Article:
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Bernie Schreck

Is there a common ground among different meditation traditions?

There are so many different approaches and methods of meditation, you might wonder if there is a common ground.

Along with a few friends, I’ve been leading a weekly meditation open to anyone in our local community in Puna, Hawai’i.  The people who join us have been exposed to a huge range of meditation approaches.

I was recently asked to lead a Question and Answer Session for the group.  As I prepared a few introductory words, I began to reflect on what might be the common ground among all meditation practitioners.

I found this a challenging reflection simply because there are so many different methods and traditions of meditation.  Everyone seems to have a different idea of what meditation is.  Over the course of my own exploration of meditation, I have met many fellow travelers.  In talking with them, I’ve realized how different our understanding and practice of meditation actually is.  Sogyal Rinpoche often jokes that even James Bond was sent to a Zen Farm to practice meditation in order to get back his license to kill!

So how can we find common ground? There’s one image that came to my mind that most practitioners can probably relate to:  meditation as a journey. Clearly, it is a different journey for everyone. For some, it is a journey to the top of the highest mountain in the world.  For others, it might just be a relaxing evening stroll around the block.  Some may not even have a goal and just enjoy the walking. Then there are serious practitioners who even look at meditation as a “journey without a goal”.  But, in spite of all these differences, there seems to be a common sense of a journey.

Given that we are all at different places in our life, we are understandably looking at meditation with different purposes in mind. Maybe some of us see meditation as a practice that helps us deal with the stresses of life. Some meditate to reduce pain or lower their blood pressure. Others meditate just to relax or enjoy the peace and bliss that sitting quietly can bring.  Still others are searching for the same awakening that Buddha attained.

HimalayasIf we can look past our differences, we can celebrate together the way we are all making a personal journey. We don’t need to judge whether one goal is better than another.  Even the longest journey starts with going to the next town.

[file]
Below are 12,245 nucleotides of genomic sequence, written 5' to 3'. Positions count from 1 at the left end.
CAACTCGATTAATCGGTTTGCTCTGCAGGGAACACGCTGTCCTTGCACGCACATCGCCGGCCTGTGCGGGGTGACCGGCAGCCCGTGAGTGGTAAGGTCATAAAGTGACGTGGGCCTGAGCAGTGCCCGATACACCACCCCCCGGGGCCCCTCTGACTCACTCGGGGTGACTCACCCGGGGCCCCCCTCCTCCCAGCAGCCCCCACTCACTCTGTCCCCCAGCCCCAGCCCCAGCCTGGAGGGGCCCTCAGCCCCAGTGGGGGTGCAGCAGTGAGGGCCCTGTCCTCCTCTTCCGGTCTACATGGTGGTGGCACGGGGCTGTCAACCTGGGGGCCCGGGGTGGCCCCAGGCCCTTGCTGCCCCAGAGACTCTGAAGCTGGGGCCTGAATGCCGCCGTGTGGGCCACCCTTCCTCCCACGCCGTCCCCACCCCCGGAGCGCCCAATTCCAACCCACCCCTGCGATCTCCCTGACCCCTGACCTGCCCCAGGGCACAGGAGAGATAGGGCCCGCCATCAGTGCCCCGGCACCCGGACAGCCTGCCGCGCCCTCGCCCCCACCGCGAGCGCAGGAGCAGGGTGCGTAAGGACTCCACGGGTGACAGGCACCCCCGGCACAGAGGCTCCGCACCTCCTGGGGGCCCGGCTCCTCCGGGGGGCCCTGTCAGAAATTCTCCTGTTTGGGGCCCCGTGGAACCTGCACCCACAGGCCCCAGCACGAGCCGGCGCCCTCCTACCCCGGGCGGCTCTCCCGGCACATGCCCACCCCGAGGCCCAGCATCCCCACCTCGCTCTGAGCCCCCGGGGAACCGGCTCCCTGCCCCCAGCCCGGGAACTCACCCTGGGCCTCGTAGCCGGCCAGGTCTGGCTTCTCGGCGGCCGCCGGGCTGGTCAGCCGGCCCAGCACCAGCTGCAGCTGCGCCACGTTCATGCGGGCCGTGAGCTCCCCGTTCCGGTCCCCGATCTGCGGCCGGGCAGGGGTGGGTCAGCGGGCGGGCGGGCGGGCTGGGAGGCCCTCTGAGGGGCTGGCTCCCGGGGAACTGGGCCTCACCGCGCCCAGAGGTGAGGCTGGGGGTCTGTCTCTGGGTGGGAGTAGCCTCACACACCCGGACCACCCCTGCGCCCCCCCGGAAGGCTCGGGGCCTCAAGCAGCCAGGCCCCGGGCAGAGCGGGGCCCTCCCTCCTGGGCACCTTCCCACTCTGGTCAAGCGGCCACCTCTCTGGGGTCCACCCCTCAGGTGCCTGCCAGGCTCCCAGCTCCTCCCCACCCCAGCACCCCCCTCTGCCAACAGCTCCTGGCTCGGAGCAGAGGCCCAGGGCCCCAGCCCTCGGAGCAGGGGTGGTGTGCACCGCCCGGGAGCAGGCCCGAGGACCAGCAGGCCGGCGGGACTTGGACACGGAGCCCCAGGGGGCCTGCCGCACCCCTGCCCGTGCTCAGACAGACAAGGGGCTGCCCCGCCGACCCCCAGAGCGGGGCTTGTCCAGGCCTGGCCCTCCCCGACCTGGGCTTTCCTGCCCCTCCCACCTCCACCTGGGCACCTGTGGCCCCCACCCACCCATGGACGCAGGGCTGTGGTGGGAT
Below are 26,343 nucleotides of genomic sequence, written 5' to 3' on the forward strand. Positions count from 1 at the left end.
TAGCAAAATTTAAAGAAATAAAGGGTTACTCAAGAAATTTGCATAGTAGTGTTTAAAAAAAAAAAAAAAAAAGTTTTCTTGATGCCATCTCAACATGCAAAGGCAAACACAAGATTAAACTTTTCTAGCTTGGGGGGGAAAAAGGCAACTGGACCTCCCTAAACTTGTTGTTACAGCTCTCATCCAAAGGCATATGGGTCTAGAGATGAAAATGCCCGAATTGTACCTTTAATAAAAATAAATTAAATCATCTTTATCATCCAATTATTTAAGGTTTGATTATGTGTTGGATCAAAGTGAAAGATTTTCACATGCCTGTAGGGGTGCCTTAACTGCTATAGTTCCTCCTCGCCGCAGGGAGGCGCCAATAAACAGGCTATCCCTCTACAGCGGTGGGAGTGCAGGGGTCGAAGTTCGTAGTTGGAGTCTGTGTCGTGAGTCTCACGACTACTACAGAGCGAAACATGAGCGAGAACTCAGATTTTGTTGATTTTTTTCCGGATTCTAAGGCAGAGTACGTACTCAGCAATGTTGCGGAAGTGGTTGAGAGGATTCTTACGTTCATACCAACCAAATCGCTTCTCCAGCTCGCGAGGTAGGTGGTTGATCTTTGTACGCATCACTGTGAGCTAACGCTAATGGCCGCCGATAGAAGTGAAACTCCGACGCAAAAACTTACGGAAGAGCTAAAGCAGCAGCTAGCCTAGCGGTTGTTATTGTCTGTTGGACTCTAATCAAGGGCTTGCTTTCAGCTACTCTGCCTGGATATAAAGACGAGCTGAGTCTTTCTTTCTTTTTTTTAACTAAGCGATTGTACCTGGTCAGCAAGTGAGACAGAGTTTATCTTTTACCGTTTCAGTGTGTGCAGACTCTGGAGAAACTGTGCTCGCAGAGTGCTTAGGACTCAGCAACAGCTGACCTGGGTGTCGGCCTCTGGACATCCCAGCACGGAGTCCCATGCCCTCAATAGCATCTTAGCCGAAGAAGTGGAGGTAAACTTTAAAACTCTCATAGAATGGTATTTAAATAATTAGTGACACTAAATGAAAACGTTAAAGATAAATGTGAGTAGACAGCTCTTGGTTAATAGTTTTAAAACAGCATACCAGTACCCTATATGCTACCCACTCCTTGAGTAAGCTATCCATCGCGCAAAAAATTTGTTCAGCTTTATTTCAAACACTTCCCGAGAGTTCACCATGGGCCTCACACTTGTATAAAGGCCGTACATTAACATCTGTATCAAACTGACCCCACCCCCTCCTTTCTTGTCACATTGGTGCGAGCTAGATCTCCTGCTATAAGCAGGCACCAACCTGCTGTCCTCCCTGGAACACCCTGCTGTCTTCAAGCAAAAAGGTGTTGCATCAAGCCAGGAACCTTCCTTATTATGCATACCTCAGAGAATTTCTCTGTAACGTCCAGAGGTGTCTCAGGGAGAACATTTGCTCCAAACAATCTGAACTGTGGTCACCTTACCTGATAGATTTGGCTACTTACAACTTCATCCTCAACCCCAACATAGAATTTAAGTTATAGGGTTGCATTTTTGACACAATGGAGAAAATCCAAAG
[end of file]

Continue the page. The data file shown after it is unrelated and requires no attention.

We might start with one goal and, then, as we go along, it might keep changing. The stroll around the block might become a successful climb to the top of Mount Everest. Or the wannabe climber might decide to stop at the first close-by hill and settle for the pleasant view there.

The What Meditation Really Is website explores meditation in all its aspects - including the highest summit it can bring us to:  the realization of the nature of our mind and the discovery of who we truly are. Sogyal Rinpoche is a master at showing us directly the highest realization that we can reach through meditation. He has a special gift in his ability to take us up to that summit, and give us a glimpse and personal experience of the full realization that meditation can bring. But if we want to live there, we actually need to make the journey ourselves.

While this site will explore all levels of meditation up to the highest, everyone is welcome. Don’t let yourself be intimidated by the extreme climbers.  We are all a big family.  What brings us together is our interest, love, and  passion for meditation.

But we also have our unique personalities.  Sometimes, it might be a little awkward when the member of the Mount Everest expedition tries to talk to a hippie meditator who is standing at the road trying to hitch a ride. The climber might start to talk about how his hooks and ice climbing gear are helpful on his journey and the hippie might pass him his joint and talk about how life just flows nicely when you are high and you always end up getting the perfect ride. If they both are open and curious it might be a very enriching conversation.

My hope is that the What Meditation Really Is website, blog, and forums will provide a space where everyone feels comfortable. You are warmly invited to join us in the forum now and give your two cents on how we can create a supportive community. How can we find common ground between all different levels and kinds of meditation? If you are new to meditation, tell us what would help you to feel welcome.  And be sure to let us know if the Mount Everest expedition team intimidates you!

As I prepared for my meditation group, I also brainstormed a few thought-provoking questions that might be of interest to any practitioner. I will share these in my next post, which will focus on how to make our meditation practice meaningful.